SCO's expert may say lines aren't needed, but IBM says it needs lines and versions in order to figure out how to respond. With specificity, IBM has the opportunity to trace it out and presumably prove ownership of the method and concept itself. Two unrelated people on two separate desert islands can invent the same method and concept, after all. So where is the tracing that would show that IBM has done a single thing wrong? I think it's a given that SCO will, at best, be ordered to be more specific and provide what was required by the court's orders and in response to IBM's expressed inability to know what SCO is talking about. It's a matter of simple fairness. Does anyone know what SCO is talking about? Don't you find it odd, after three years of this goop that you -- and IBM -- still don't know? These are the kinds of games that give lawyers a bad name, and rightly so. It looks to me like SCO decided to try to get all the way through discovery without ever revealing to IBM what its theory of the case really was. I can't tell you the depths of disgust that I feel if that was the plan. It'd be like a boxer deliberately hitting his opponent below the belt, having the poor guy drop to the ground, and then declare himself the champion of the world on the basis of a knockout. Champions of the world do not deliberately hit opponents below the belt. There are rules about that.

Also, one comes away from this declaration, particularly reading paragraph 10, with the distinct feeling that SCO is asking the court for billions in damages because some computer programmers sat around and chatted in email about different ways to do X or Y. That is preposterous. If you divide $5 billion by a couple of hundred "misuses" -- even if you credit every stupid item on SCO's list as being real -- that is a stupefyingly ridiculous calculation. No jury in the world will give SCO money at that scale.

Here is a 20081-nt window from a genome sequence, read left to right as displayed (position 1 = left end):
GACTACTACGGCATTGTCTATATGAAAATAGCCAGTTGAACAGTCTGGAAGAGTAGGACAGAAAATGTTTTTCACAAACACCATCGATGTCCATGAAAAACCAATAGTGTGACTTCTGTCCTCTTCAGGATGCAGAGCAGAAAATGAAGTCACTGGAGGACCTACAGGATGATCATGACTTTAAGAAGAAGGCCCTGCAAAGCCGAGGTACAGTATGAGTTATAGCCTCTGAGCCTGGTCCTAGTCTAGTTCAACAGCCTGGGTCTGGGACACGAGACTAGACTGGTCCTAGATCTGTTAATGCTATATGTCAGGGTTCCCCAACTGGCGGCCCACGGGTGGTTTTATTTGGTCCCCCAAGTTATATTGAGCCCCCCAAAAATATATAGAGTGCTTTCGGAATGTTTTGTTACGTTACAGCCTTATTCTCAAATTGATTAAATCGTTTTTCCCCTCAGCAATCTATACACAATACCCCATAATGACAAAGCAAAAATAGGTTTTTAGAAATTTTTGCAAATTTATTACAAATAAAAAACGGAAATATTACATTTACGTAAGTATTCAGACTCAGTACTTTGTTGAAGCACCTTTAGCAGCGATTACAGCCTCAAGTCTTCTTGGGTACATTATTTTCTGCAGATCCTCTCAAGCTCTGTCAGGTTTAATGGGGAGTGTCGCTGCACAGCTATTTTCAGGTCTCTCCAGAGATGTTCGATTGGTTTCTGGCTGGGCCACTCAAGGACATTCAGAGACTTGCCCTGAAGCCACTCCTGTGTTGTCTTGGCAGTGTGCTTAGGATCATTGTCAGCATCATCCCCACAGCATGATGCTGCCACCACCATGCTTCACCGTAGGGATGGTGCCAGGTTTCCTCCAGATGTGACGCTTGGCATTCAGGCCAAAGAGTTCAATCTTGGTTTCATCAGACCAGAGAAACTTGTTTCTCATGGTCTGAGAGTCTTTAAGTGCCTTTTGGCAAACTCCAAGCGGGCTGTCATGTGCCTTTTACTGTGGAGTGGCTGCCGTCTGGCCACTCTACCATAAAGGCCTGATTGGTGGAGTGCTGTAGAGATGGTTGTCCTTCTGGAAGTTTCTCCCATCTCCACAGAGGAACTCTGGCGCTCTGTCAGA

The most remarkable thing he says, to me, is that this really is all SCO has. IBM accused SCO of holding out and refusing to reveal what they have. But their own expert tells the court that this really is all there is:

16. IBM alleges in its reply brief that "it is beyond reasonable debate that SCO acted willfully in not specifying its claims" (at 10) and that "SCO has declined, as a practical matter, to tell IBM what is in dispute" (at 9).

17. I am familiar with the technical evidence. I played the largest, although not an exclusive, role in assembling it, so I am in the best position to know that IBM's allegation is false. For each of the 294 Items, I did everything I could to ensure that everything we had was disclosed and that it was organized in the most accessible possible manner.

How extraordinary. They sued IBM and cost them millions in legal fees because of a paltry few items of questionable merit in the category of "infringed" code out of millions of lines of code in Linux and a handful of vague methods and concepts, which, from what we see so far, adds up to some guys who worked on Dynix talking about how to solve problems, not anything IBM as a company ever did in any official capacity. It's simply mind-boggling.